He’s a three-time Stanley Cup winner, a Conn Smythe winner, an Olympic silver medalist and a Calder Trophy winner along with many other accomplishments. When his game his on, he’s one of the purist goal scorers in the NHL.
Now, his day with the Cup right around the corner and due for a big raise in 2015-16, the news surrounding Patrick Kane has nothing to do with his on ice accomplishments. In fact, it has nothing to do with hockey at all.
The Patrick Kane investigation is a rape investigation.
— Tim Graham (@ByTimGraham) August 6, 2015
The Buffalo News is reporting that the Chicago Blackhawks star forward is allegedly involved in an on-going sexual assault investigation by police in Hamburg, NY. While no details have yet been released, speculation is already filling social media timelines.
[ALSO SEE: Patrick Kane Part of Police Investigation]
But that’s where these stories get tricky. Fans and other individuals repost and retweet images, posts and misplaced facts they see on their social media platforms and that’s what gets the figurative ball rolling on the rumour mill.
Fan or Foe: Time to Stay Neutral
Still in the early stages in terms of what’s available to the public, this investigation is one of the tricky sides of sports. While it’s a hard place to be in when judging a situation like this at any point, the fandom aligned with professional athletes often steers these stories in directions they aren’t meant to go.
It’s called hero worship. It’s defined as the veneration of a hero – the foolish or excessive adulation for an individual. And often, it can blind people when these types of investigations arise around their favourite players, coaches or any one else they overly admire.
In the same sense, people who are looking to defame a player they dislike can have an effect of similar severity. Adding their own thoughts, made-up facts, or other suggestive remarks on social media is not uncommon. All it takes is a few people to share these thoughts – or rather wrongful opinions – and the story can spiral out of control.
IMPORTANT: Reporting on the Patrick Kane investigation does not = "'jumping to conclusions." Thanks in advance.
— Julie DiCaro (@JulieDiCaro) August 7, 2015
When the facts aren’t there, it’s our responsibility to maintain order in the evolution and unfolding of the investigation. Instead of calling out the accuser or commenting on the state of professional athletes and their entitlement, it’s time to stay quiet. It’s time to remain neutral until the actual facts are released.
In The Case of Patrick Kane
The Blackhawks sniper and his lawyer have remained quiet on the situation thus far. The police have also remained silent. Of course, Kane’s history is already a topic of discussion. Though it did get him into some trouble, his 2009 incident involving the Buffalo cab driver certainly doesn’t relate in anyway to the incident he is currently involved in.
And yet, Twitter reacted.
@Proteautype cant really go both ways. if kane is presumed innocent, than how can the victim also be presumed innocent? 2 different things
— YaBoyRampage (@YaBoyRampage) August 6, 2015
Now I'm kinda glad I didn't get his jersey… #PatrickKane
— Kelsey Gough (@klgough14) August 7, 2015
Why is Patrick Kane not indefinitely suspended like Slava Voynov was when he was under investigation??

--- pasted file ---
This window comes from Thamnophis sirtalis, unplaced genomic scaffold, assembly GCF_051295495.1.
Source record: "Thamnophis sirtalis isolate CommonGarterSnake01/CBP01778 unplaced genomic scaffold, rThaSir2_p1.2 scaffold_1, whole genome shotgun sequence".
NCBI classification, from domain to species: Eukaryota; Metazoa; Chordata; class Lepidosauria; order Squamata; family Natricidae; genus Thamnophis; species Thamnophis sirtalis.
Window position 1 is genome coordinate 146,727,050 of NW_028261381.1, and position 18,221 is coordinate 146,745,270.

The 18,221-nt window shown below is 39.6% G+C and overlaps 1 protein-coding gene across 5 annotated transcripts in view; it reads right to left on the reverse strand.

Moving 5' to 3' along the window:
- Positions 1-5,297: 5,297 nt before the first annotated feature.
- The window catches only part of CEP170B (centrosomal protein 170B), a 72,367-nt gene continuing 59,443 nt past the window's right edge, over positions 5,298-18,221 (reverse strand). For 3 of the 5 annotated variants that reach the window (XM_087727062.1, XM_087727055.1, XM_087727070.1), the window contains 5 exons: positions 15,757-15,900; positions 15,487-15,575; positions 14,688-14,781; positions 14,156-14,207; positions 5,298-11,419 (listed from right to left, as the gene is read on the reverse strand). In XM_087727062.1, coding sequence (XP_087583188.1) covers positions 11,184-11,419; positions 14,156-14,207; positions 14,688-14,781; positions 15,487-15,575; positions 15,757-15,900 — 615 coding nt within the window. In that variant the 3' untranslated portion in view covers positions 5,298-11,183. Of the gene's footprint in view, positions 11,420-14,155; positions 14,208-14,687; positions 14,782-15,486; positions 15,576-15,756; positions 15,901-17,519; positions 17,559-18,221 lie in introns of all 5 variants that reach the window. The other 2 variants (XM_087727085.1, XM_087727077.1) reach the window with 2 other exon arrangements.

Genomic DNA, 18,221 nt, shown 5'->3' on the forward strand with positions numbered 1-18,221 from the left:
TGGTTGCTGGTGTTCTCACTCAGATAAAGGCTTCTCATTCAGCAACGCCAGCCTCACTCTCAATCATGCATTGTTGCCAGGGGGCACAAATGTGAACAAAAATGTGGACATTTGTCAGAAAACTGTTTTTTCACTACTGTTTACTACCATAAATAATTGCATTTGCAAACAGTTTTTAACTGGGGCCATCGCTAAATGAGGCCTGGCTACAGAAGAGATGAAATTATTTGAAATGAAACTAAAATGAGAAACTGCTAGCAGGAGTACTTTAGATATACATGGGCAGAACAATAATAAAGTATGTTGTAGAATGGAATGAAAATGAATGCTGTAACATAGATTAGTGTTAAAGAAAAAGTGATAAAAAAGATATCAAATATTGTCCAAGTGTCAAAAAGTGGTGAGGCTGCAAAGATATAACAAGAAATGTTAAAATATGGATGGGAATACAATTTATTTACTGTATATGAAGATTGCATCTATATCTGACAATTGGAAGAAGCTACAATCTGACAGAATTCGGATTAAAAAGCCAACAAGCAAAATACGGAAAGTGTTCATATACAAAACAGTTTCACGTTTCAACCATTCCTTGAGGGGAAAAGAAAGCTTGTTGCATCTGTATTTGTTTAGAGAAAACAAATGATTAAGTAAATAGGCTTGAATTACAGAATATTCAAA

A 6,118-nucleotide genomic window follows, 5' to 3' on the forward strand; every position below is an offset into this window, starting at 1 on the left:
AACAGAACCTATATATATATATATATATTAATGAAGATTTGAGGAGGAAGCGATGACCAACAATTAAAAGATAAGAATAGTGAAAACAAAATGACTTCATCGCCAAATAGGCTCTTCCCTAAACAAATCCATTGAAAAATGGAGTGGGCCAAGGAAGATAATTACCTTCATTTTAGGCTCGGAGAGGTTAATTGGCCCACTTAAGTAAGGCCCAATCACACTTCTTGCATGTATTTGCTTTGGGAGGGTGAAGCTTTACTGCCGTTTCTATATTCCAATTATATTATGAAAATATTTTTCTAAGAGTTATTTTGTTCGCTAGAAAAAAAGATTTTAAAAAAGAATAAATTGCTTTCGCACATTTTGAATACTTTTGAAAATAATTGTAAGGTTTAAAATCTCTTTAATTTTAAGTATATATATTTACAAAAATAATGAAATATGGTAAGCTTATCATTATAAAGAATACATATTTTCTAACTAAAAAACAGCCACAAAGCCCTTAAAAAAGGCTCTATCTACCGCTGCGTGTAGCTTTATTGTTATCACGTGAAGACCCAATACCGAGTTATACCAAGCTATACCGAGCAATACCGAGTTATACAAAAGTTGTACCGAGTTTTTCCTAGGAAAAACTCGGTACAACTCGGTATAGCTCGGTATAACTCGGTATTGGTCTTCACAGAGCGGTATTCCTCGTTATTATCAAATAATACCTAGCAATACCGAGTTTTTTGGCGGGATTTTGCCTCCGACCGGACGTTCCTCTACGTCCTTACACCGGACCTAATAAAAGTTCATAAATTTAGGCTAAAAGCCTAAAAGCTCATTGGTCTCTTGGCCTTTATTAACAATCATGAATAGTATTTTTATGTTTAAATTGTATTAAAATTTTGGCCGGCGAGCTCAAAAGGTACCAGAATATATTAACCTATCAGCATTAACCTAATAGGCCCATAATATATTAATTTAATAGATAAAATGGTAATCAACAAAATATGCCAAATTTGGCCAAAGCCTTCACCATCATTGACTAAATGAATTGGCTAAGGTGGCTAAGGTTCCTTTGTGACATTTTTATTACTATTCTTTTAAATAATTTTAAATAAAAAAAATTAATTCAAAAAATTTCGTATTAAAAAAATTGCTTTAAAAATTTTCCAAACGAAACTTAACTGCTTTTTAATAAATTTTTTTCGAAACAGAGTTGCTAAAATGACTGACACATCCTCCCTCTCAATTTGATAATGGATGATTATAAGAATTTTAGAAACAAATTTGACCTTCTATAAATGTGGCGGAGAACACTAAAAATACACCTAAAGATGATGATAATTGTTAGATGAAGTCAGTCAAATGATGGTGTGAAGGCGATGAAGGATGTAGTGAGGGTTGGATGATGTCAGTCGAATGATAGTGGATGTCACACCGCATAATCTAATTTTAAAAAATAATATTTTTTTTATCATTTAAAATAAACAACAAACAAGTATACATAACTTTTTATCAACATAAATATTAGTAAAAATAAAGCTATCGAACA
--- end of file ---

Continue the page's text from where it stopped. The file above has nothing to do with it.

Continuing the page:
— Miguel Sanchez (@hawks1523) August 7, 2015
Not that anyone cares what I think, but I highly doubt Kane needs to sexually assault a girl too get in her knickers #PatrickKane
— james friedel (@jamesfriedel8) August 6, 2015
While not all of these tweets form the same opinion, all of them do have one thing in common. They jump to conclusions on who’s innocent and who’s guilty. They demonstrate just how quickly people react and how much some are willing to forgive because of who the accused is.
But as Tim Baffoe of CBS Chicago writes, Kane is not a friend to fans. While we might idolize what he does on the ice we have to take a step back when it comes to the situation at hand and recognize that, regardless of the outcome, this incident will not have a positive outcome for anyone involved.
This includes the on-going coverage of the story. Look for a validated source when seeking the real facts. Don’t just stick to the one story or the one article.
Dan Bernstein sums up the difficult position journalists are in, writing, “We wade through the filthy river of texts, emails, and phone calls that reinforce the rape culture endemic to sports; trying to balance reasonable discussion of any potential outcomes with the awareness that this is not about hockey right now, not about Stanley Cups, or a salary cap. Not yet.”
“Most importantly,” he continues, “we have to be mindful that as we wait, there is an alleged victim waiting, too.”
So folks, while you remain glued to your phones and computer screens for the latest update on the investigation surrounding this NHL superstar, take a second and bring him off that pedestal. Wait for the real facts before you justify what he did or publicly vilify him.
While we don’t know the outcome of this particular situation, it’s proven once again the dangers of social media in its relation to rape culture in sports and the hero worshiping that exists amongst fans and professional athletes. Though it’s not likely it’ll change anytime soon, let’s simply remind ourselves to respect the system and take the real facts into account when sharing information about these types of incidents.
For more, follow Andrew on Twitter at @AndrewGForbes or his THW column at @Tape2TapeTHW.